MONEY Second Act

Banker Finds Sweeter Career: Making Ice Cream

Tired of feeling like a professional killjoy, former banker Scott Moloney found a sweeter business.

Scott Moloney started exactly the kind of business he would have once rejected for a loan.

The Birmingham, Mich., resident closed out his 18-year career as a private lending officer in 2009 to open an ice cream shop. Among the strikes against him: “I was a first-time entrepreneur, with no experience, going into a high-risk industry,” he says.

But banking, never a source of personal satisfaction, had become intolerable. “My clients were experiencing hardship, and I was the guy delivering bad news,” says Moloney.

He found inspiration for a new career at a frozen-custard store where he often took his wife and two kids. “The store was always busy, and everyone looked happy,” he says.

While working at Comerica Bank in November 2009, he attended an ice cream retailers convention. Learning that frozen-custard machines could produce only three flavors at a time, he switched his focus to hard ice cream. He left banking in December and soon after signed a lease for retail space on a busy street.

In March 2010 he bought a six-quart ice cream maker, and five months later he opened Treat Dreams for business.

Initially, Moloney offered only one unusual flavor: Loopy Fruit, featuring ground-up cereal in vanilla ice cream. His next concoction, Sunday Breakfast — with waffles, bacon, and maple syrup — “got people talking,” he says. Since then the store has produced 500 unconventional varieties, including Lobster Bisque and Raspberry Chipotle Bacon.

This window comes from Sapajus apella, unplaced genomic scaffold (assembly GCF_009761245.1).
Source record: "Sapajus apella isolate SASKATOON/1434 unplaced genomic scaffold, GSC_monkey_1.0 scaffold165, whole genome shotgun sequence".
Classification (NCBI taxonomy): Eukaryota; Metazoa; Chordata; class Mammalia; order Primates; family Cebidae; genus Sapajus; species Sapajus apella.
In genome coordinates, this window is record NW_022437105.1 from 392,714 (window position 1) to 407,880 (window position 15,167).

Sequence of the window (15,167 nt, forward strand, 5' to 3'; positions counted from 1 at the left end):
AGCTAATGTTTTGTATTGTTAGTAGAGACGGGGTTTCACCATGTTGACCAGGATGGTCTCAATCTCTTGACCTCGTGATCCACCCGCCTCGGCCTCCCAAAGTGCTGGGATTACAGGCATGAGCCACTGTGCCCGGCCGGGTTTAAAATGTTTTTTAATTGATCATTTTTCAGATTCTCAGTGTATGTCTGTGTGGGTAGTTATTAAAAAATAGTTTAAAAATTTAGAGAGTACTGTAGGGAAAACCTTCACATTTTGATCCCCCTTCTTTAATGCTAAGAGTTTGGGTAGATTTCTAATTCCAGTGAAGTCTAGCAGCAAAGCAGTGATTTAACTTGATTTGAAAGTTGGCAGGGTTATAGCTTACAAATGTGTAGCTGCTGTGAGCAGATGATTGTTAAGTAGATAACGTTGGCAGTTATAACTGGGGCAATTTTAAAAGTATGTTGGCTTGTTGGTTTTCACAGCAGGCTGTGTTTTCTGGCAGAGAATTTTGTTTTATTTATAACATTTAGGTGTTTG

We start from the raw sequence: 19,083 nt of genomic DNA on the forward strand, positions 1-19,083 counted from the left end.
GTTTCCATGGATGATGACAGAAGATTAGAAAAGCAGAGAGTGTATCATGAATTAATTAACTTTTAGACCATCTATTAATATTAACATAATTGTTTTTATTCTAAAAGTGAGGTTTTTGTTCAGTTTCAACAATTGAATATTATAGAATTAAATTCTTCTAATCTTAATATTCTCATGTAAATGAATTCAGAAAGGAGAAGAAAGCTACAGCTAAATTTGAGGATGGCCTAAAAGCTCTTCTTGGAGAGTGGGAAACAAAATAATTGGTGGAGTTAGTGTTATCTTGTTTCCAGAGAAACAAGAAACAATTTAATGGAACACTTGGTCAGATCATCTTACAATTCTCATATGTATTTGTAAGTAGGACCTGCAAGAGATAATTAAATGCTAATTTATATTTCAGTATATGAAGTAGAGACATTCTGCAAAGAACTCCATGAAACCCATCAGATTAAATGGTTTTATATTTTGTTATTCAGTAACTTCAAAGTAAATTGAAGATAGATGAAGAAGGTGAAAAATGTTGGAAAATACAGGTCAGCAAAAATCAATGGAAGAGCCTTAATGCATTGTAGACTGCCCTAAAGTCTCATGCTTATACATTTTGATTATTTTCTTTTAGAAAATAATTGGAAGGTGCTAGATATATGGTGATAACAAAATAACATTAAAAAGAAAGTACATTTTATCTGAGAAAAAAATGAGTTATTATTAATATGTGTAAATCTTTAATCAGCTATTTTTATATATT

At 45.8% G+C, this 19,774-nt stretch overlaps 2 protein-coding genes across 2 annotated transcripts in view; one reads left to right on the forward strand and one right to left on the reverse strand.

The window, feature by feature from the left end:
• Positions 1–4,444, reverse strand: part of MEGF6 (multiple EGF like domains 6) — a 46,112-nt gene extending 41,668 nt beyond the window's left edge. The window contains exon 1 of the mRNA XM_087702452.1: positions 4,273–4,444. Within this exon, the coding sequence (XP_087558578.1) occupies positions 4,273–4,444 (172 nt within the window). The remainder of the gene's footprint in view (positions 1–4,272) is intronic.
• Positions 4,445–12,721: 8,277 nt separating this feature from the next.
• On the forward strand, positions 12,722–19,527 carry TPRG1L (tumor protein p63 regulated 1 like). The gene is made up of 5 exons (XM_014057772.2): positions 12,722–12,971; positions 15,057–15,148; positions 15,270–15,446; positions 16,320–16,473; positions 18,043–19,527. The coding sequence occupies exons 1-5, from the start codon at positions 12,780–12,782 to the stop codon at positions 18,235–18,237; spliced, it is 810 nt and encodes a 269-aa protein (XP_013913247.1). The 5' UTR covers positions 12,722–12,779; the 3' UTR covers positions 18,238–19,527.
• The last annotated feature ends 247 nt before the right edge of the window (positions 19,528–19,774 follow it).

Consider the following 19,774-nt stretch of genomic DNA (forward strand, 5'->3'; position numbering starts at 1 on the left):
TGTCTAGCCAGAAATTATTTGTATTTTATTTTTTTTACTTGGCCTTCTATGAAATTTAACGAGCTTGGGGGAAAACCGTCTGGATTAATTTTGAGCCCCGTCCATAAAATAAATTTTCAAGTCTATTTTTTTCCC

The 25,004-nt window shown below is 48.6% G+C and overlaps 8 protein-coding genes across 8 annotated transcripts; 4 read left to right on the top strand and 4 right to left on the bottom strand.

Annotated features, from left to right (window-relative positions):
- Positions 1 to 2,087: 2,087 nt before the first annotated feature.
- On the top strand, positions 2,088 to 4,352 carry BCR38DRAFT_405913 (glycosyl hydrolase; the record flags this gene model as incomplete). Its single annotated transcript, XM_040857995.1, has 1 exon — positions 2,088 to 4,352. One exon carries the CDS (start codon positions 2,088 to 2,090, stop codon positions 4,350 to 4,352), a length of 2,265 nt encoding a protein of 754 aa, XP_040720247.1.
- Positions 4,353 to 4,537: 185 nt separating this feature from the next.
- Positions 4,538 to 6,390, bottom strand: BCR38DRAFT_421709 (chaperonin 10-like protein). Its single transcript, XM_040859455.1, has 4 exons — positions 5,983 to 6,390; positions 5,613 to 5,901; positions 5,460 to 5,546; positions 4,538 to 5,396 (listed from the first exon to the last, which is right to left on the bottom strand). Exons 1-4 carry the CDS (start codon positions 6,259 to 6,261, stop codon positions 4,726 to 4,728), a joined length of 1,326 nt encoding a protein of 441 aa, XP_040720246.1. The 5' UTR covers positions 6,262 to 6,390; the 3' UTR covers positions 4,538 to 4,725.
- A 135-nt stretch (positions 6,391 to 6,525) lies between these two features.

Moloney added a van last year to serve outdoor events. Result: Treat Dreams took in $340,000 in revenue in 2012. This year he doubled the store’s size.

Moloney now draws a small salary, but he’s got personal satisfaction by the gallon: “Give kids an ice cream cone, and they always smile,” says Moloney. “I never get tired of that.”

HOW HE DID IT

How much it took to start up Treat Dreams: $200,000

Most of that came from Moloney’s now depleted savings account. (He and his wife, Megan, a compliance manager, didn’t touch their six-figure retirement funds.) He also ran up $50,000 on credit cards, which he’s now paying off.

Portion of family bills Moloney covers: 25%

In the 18 months before Treat Dreams generated income, Megan’s salary covered 75% of their expenses; they drew the rest from savings. In mid-2011, Scott began paying himself $1,500 a month — enough to close the expenses gap.

Year Moloney should match his old $90,000 salary: 2014

An expanded kitchen will allow Moloney to add more wholesale accounts (he now has 13) and supply another store he plans to open. The van should add $100,000 in sales. Anticipated 2013 revenue: $500,000.

Says Moloney: “This has worked out deliciously.”

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